Brody is a 5 year old boy with an infectious laugh and beautiful smile. He has no overarching diagnosis and a rare genetic condition. He also has epilepsy, autism and some mobility problems. I write about our life on my blog, Brody, Me and GDD.
Despite all of the difficulties Brody faces daily, he is very much a happy-go-lucky boy. Over the years, we have learned that we need to go with the flow and do what works for us as a family. There is no point in us going somewhere if he won’t enjoy it or if it’s inaccessible. It can be trickier now that his sister, Sydney, is getting older because she sometimes doesn’t understand this.
But more than this, wherever we go, we are faced with a major problem that affects our entire family: A lack of accessible toilets.
Brody is doubly incontinent and still wears nappies, but he no longer fits on a baby changing table. The fact is that it is hard to find anywhere that has an adult sized changing bench for us to change him on. Most places simply don’t consider Brody’s toileting needs and this limits where we can go as a family. As he gets bigger, we will find it harder to lift him, so we may require a hoist, as well as a changing bench.
Because of this, we often have to change Brody in our car boot to avoid leaving him in a dirty nappy. This is degrading, humiliating and unacceptable. But we have no choice.
This affects us hugely as a family, both mentally and physically. It’s hugely upsetting having nowhere to change our beautiful boy. Soon, even the car boot will no longer be an option for us as he becomes too big and heavy. I don’t want to change him on public toilet floors, but soon I may have no choice.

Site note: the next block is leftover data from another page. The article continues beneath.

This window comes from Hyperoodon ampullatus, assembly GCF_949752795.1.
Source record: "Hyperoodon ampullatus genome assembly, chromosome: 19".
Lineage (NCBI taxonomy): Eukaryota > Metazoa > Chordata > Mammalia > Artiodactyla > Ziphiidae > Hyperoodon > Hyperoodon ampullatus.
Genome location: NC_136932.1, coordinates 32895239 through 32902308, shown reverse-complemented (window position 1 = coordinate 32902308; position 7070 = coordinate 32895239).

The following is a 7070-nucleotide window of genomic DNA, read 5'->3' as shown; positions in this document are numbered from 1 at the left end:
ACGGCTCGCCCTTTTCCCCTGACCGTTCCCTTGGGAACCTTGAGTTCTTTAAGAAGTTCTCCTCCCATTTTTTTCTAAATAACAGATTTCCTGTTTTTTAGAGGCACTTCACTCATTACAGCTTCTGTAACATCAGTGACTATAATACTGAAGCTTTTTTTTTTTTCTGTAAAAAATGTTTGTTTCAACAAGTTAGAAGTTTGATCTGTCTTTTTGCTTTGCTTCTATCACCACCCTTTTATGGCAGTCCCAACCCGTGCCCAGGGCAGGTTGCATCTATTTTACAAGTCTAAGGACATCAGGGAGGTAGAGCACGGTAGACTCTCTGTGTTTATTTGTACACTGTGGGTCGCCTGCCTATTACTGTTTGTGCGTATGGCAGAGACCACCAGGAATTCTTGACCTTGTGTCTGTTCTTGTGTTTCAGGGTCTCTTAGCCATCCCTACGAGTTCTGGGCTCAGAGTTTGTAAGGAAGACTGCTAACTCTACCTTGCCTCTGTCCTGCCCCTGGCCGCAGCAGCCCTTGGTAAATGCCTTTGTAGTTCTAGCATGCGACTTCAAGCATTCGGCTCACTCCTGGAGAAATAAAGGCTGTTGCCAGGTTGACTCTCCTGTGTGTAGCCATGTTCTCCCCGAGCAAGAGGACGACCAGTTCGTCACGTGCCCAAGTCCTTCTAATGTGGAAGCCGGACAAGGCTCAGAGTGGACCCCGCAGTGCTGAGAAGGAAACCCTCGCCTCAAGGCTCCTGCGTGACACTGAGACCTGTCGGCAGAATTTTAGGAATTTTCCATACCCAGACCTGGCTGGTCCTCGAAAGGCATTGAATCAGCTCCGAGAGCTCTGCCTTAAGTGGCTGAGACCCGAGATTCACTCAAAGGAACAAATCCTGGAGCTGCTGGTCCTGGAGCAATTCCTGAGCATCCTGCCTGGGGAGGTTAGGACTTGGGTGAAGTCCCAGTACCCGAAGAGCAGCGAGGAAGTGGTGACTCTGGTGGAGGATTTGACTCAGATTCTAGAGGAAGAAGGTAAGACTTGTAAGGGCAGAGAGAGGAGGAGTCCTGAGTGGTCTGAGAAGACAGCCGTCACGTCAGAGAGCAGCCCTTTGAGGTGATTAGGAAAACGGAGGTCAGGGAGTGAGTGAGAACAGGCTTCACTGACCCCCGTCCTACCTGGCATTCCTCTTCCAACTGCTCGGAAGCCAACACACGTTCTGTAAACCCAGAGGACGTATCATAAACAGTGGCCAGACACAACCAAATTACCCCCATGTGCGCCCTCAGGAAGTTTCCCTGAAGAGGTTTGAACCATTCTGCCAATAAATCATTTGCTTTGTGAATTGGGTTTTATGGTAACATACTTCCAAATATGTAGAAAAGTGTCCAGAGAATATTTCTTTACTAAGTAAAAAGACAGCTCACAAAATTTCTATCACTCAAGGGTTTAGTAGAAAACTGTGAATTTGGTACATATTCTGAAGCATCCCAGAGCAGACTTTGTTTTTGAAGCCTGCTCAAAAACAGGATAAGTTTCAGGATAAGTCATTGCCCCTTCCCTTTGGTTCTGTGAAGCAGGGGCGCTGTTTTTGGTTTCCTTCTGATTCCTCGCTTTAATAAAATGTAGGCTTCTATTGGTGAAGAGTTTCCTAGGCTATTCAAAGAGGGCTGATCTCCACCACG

Of course this also has an impact on his little sister. It affects where we can go and sometimes means that we have to leave early when she is having fun. How do we explain to her that we have to leave because venues have a toilet for everyone but her brother?
It breaks my heart that there isn’t a legal requirement to provide accessible toilets. It feels as though society doesn’t care enough for my son’s health and dignity. We need to ensure that there are more facilities around to cater for the toileting needs of the thousands of disabled people like him, who are unable to use a standard disabled toilet. I’m sad that Brody and other disabled children and adults are thought so little of that this is a problem in 2017.
I’m sad that our 2 year old daughter will grow up watching her brother treated this way and think that society believes that this is acceptable. It is not.
I’m sad that so many are unaware that this is even a problem.
And I’m appalled that so many politicians and big businesses who are aware of this issue, don’t do enough to prevent it.
The saddest thing of all is that these toilets do already exist. Changing Places toilets are safe and hygienic, have enough space, and the right equipment. But they are few and far between. Where we live, there is just one on a locked hospital ward.
If Changing Places were mandatory in Building Regulations and British Standards, or at least in places like hospitals, airports and shopping centres, disabled people like my son wouldn’t have to face the indignities that too many currently face.
This is the part of our life that people simply do not see.
This is the Secret Life of Us.
You can view a map of changing places toilets at http://changingplaces.uktoiletmap.org/